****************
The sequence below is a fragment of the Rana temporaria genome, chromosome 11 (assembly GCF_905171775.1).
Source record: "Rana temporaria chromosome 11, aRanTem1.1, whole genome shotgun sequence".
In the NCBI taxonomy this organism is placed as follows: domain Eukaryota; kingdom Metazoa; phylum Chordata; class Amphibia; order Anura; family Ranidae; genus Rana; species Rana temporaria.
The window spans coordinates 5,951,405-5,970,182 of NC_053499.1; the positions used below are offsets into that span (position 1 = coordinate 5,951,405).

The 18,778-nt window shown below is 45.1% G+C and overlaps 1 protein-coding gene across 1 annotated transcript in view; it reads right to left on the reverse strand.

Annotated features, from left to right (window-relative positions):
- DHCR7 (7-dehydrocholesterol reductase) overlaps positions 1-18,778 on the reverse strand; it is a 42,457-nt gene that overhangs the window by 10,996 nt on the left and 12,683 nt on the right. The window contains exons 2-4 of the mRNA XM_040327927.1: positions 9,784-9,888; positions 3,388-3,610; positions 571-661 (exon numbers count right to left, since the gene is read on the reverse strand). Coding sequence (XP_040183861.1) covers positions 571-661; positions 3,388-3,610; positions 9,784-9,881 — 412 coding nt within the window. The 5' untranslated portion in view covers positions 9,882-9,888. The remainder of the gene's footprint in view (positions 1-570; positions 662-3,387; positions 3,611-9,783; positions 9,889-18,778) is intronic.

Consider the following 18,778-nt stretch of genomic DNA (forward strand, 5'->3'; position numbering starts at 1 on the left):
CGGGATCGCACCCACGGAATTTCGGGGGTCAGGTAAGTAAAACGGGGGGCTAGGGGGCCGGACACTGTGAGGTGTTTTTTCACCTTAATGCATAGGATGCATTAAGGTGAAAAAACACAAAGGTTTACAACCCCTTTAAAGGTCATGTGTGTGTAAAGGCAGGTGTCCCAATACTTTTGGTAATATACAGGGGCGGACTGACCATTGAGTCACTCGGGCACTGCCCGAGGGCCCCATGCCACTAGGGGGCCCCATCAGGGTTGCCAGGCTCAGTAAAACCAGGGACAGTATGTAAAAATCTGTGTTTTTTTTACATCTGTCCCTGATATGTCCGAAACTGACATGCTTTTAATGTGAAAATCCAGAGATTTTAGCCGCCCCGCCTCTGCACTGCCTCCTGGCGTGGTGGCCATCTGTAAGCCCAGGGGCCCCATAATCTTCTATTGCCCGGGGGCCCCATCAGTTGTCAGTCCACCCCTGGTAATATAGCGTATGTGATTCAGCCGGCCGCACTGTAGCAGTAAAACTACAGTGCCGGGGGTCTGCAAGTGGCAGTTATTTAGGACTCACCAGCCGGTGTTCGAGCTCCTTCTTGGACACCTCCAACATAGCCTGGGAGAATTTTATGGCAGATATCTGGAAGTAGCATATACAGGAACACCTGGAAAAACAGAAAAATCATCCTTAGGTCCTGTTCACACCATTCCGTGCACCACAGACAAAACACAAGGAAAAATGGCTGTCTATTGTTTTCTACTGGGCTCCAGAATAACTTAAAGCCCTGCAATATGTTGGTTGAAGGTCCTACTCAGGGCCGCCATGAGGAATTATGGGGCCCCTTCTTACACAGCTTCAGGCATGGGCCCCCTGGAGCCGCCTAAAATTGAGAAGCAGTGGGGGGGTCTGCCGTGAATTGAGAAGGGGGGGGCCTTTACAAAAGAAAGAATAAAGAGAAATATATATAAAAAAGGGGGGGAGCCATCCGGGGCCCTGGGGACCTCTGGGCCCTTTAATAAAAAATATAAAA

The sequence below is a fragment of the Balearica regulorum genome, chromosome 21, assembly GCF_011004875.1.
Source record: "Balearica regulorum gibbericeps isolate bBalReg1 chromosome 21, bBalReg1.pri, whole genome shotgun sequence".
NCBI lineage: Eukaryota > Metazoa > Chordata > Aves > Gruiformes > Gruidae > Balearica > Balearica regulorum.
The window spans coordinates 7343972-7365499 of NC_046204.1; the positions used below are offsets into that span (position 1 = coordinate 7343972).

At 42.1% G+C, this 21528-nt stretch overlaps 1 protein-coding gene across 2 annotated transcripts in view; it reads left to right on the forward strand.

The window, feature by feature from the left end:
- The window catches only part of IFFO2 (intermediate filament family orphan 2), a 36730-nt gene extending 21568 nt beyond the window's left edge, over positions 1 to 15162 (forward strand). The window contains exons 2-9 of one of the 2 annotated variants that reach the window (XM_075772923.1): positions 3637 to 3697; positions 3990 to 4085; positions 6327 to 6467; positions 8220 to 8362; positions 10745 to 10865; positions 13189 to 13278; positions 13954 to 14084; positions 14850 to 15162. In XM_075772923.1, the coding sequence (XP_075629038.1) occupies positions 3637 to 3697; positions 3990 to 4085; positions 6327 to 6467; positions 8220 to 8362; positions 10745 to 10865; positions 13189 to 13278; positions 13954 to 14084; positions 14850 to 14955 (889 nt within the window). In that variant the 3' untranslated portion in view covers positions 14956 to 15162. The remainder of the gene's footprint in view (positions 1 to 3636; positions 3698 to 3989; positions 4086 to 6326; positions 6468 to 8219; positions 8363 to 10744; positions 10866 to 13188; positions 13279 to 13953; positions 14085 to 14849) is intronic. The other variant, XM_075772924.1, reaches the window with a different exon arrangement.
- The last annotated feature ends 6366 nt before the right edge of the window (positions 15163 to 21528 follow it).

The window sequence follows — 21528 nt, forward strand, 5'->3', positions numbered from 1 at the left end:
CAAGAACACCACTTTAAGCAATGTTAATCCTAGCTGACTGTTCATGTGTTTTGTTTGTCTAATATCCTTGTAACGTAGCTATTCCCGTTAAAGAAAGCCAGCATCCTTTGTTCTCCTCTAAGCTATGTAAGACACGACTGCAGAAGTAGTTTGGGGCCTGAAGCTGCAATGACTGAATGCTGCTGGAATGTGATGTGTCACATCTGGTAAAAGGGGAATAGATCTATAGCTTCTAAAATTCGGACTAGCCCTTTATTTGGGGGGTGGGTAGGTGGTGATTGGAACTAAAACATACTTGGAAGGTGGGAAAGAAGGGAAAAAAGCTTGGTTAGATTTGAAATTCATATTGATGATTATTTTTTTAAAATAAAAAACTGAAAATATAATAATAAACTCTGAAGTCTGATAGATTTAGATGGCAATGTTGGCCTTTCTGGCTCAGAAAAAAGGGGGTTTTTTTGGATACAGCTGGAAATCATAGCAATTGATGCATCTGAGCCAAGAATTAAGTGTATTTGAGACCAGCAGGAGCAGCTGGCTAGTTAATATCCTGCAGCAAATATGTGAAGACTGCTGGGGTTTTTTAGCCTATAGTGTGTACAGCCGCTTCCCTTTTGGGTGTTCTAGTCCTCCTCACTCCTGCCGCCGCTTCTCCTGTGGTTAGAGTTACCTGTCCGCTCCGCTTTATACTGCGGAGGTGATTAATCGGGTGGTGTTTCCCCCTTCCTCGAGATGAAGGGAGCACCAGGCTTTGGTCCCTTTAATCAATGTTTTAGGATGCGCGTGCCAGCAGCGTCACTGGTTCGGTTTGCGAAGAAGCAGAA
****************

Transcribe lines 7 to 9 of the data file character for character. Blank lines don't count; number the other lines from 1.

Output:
- DHCR7 (7-dehydrocholesterol reductase) overlaps positions 1-18,778 on the reverse strand; it is a 42,457-nt gene that overhangs the window by 10,996 nt on the left and 12,683 nt on the right. The window contains exons 2-4 of the mRNA XM_040327927.1: positions 9,784-9,888; positions 3,388-3,610; positions 571-661 (exon numbers count right to left, since the gene is read on the reverse strand). Coding sequence (XP_040183861.1) covers positions 571-661; positions 3,388-3,610; positions 9,784-9,881 — 412 coding nt within the window. The 5' untranslated portion in view covers positions 9,882-9,888. The remainder of the gene's footprint in view (positions 1-570; positions 662-3,387; positions 3,611-9,783; positions 9,889-18,778) is intronic.

Consider the following 18,778-nt stretch of genomic DNA (forward strand, 5'->3'; position numbering starts at 1 on the left):
CGGGATCGCACCCACGGAATTTCGGGGGTCAGGTAAGTAAAACGGGGGGCTAGGGGGCCGGACACTGTGAGGTGTTTTTTCACCTTAATGCATAGGATGCATTAAGGTGAAAAAACACAAAGGTTTACAACCCCTTTAAAGGTCATGTGTGTGTAAAGGCAGGTGTCCCAATACTTTTGGTAATATACAGGGGCGGACTGACCATTGAGTCACTCGGGCACTGCCCGAGGGCCCCATGCCACTAGGGGGCCCCATCAGGGTTGCCAGGCTCAGTAAAACCAGGGACAGTATGTAAAAATCTGTGTTTTTTTTACATCTGTCCCTGATATGTCCGAAACTGACATGCTTTTAATGTGAAAATCCAGAGATTTTAGCCGCCCCGCCTCTGCACTGCCTCCTGGCGTGGTGGCCATCTGTAAGCCCAGGGGCCCCATAATCTTCTATTGCCCGGGGGCCCCATCAGTTGTCAGTCCACCCCTGGTAATATAGCGTATGTGATTCAGCCGGCCGCACTGTAGCAGTAAAACTACAGTGCCGGGGGTCTGCAAGTGGCAGTTATTTAGGACTCACCAGCCGGTGTTCGAGCTCCTTCTTGGACACCTCCAACATAGCCTGGGAGAATTTTATGGCAGATATCTGGAAGTAGCATATACAGGAACACCTGGAAAAACAGAAAAATCATCCTTAGGTCCTGTTCACACCATTCCGTGCACCACAGACAAAACACAAGGAAAAATGGCTGTCTATTGTTTTCTACTGGGCTCCAGAATAACTTAAAGCCCTGCAATATGTTGGTTGAAGGTCCTACTCAGGGCCGCCATGAGGAATTATGGGGCCCCTTCTTACACAGCTTCAGGCATGGGCCCCCTGGAGCCGCCTAAAATTGAGAAGCAGTGGGGGGGTCTGCCGTGAATTGAGAAGGGGGGGGCCTTTACAAAAGAAAGAATAAAGAGAAATATATATAAAAAAGGGGGGGAGCCATCCGGGGCCCTGGGGACCTCTGGGCCCTTTAATAAAAAATATAAAA